Putin and Kim Jong-un, Autocrats Brought Closer by War, Meet in Pyongyang

President Vladimir V. Putin of Russia ​met with North Korea’s leader, Kim Jong-un, in his first visit to the country in nearly a quarter-century on​ Wednesday, as the two autocrats vowed to build a joint front against ​the United States and ​deepen bilateral ties that Washington fears will include more arms trade.

Mr. Putin is the first major head of state to visit North Korea since the pandemic, highlighting ​its importance to Russia: It is one of the few​ like-minded countries able and willing to supply Moscow with badly needed conventional weapons for its war in Ukraine.

Mr. Kim gave Mr. Putin a red-carpet welcome early Wednesday in Pyongyang, the North’s capital. His energy-starved government flooded downtown Pyongyang with bright lights as the two leaders were driven in the same car — the Russian-made Aurus limousine that Mr. Putin gave Mr. Kim last year — to the state guesthouse​.

Mr. Putin’s war in Ukraine has brought the two leaders closer than ever before. They were expected to hold talks for most of Wednesday, according to Russian state media, before Mr. Putin moves on to Vietnam.

Mr. Putin has received artillery shells and missiles from North Korea to help fuel his drawn-out war in Ukraine, and he is widely expected to seek more of them on this trip. ​For his part, Mr. Kim ​covets Russian ​help in eas​ing his country’s oil shortages, improving its weapons systems and ​undermining Washington’s ​attempts to strangle its economy with international sanctions.

The Putin-Kim alliance has alarmed Washington and its allies, particularly South Korea, because it threatens to undermine their efforts to curb North Korea’s nuclear and missile programs. It also presents a threat to the global push for the nonproliferation of nuclear weapons. Moscow once joined the United States in imposing United Nations sanctions on countries like North Korea and Iran over their nuclear programs, but those days seem to be over.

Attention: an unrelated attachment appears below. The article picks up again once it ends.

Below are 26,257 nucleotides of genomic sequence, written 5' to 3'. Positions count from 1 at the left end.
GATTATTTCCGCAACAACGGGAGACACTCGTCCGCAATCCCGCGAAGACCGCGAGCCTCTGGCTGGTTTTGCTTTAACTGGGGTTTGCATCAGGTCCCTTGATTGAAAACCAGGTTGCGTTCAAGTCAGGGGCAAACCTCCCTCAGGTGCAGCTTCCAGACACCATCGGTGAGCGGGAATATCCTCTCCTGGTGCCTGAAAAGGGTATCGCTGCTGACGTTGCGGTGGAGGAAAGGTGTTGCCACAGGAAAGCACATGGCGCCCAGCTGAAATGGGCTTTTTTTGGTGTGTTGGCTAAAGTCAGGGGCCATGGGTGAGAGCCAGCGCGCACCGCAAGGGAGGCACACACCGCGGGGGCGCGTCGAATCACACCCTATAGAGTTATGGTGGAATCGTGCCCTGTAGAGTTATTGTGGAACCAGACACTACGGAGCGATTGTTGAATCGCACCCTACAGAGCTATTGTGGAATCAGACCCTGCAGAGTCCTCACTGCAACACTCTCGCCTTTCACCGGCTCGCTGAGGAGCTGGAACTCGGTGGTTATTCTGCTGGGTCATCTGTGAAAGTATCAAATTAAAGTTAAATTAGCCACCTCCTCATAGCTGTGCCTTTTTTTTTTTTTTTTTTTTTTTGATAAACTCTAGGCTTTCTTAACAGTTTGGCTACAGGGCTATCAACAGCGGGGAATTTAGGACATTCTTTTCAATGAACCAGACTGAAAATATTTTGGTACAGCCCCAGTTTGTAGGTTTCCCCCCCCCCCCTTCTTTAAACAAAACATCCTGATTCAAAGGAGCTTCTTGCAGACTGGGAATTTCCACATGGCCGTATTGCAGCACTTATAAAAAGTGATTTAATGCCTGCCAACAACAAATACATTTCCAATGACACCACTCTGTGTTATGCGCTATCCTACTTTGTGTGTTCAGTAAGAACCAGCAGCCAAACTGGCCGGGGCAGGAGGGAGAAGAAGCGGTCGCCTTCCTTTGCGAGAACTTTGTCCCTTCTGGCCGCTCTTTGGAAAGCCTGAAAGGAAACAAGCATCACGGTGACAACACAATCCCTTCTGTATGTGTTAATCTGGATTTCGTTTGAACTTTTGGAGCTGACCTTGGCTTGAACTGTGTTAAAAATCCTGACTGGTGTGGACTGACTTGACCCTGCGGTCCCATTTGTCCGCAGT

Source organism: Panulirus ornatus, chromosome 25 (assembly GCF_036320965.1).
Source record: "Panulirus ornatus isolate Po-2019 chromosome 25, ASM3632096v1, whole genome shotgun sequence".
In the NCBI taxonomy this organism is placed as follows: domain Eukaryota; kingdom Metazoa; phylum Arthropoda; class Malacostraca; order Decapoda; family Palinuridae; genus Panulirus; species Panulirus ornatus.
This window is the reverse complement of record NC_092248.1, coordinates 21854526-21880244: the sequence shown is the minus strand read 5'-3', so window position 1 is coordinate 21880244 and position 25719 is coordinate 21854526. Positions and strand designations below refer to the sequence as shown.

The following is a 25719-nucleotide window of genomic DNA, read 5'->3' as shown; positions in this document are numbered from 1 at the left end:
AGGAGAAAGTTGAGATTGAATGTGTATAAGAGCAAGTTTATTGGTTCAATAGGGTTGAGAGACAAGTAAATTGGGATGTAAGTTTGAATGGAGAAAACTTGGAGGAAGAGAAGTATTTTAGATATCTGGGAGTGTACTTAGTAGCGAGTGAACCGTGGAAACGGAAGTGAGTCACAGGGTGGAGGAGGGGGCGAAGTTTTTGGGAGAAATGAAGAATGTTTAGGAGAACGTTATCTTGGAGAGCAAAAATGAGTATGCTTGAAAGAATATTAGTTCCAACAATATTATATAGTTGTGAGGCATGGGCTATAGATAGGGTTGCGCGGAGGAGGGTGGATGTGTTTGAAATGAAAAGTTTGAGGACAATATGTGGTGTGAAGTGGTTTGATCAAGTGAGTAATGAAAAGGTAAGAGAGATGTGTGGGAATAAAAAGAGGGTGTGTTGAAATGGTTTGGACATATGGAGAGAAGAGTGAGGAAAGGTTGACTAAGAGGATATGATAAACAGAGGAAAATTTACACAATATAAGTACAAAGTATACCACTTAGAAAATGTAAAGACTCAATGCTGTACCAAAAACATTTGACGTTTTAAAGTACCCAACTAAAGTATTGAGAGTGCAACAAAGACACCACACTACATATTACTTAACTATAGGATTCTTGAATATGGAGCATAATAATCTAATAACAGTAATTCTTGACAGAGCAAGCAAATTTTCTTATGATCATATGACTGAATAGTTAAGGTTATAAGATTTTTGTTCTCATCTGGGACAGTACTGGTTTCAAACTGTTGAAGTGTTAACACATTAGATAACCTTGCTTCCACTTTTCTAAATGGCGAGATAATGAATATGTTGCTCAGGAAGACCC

“I don’t think he’ll ever sign up to that again,” said Michael A. McFaul, a former U.S. ambassador to Russia and the director of Stanford University’s Freeman Spogli Institute for International Studies, referring to Mr. Putin. “I think he’s decided we’re the enemy, the liberal international order that the United States anchors is over, and he wants to see its destruction.”

Weeks before Mr. Putin’s trip, Moscow used its veto power at the U.N. Security Council to disband a panel of U.N. experts that helped to enforce sanctions aimed at making it more difficult for North Korea to develop its nuclear arsenal.

In a column published in Rodong Sinmun, the North’s main state-run newspaper, on the eve of his arrival, Mr. Putin denounced the United States’ “worldwide neocolonialist dictatorship” and lauded Mr. Kim for resisting “the U.S. economic pressure, provocation, blackmail and military threats.”

North Korea’s economy has been devastated by sanctions, and Mr. Kim is intent on capitalizing on the partnership with Mr. Putin. The North’s official Korean Central News Agency on Wednesday called the deepening ties between the two leaders “an engine for accelerating the building of a new multipolar world.” Rodong said the two nations were “in the same trench” in the struggle against Washington and its allies.

Mr. Putin’s visit to North Korea “demonstrates that our security is not regional. It’s global,” NATO’s secretary general, Jens Stoltenberg, said in Washington on Tuesday at a joint news conference with Secretary of State Antony J. Blinken.

“What happens in Europe matters for Asia, and what happens in Asia matters for us,” Mr. Stoltenberg said. “This is clearly demonstrated in Ukraine, where Iran, North Korea, China are propping up, fueling Russia’s war of aggression against Ukraine.”

Analysts were closely watching to see how much — and what types of — military and economic support Mr. Kim might get from Mr. Putin.

“He’s not just going to give away all the things that Putin wants for nothing, and I worry that this will be the beginning of military assistance that will lead to, you know, a modernization of” North Korea’s weapons systems, such as launch vehicles for nuclear weapons, Mr. McFaul said. “I fear that now all bets could be off, and this is one area where Russia has real capabilities that could make the North Korean military-industrial complex stronger.”

North Korea’s military has long been ridiculed for its backward technologies and vast stockpile of outdated Soviet-era weaponry, such as artillery shells. But the fact that Mr. Putin was visiting Pyongyang for the first time since 2000 demonstrated how such old-fashioned munitions are among those that Russia most desperately needs in its war of attrition in Ukraine.

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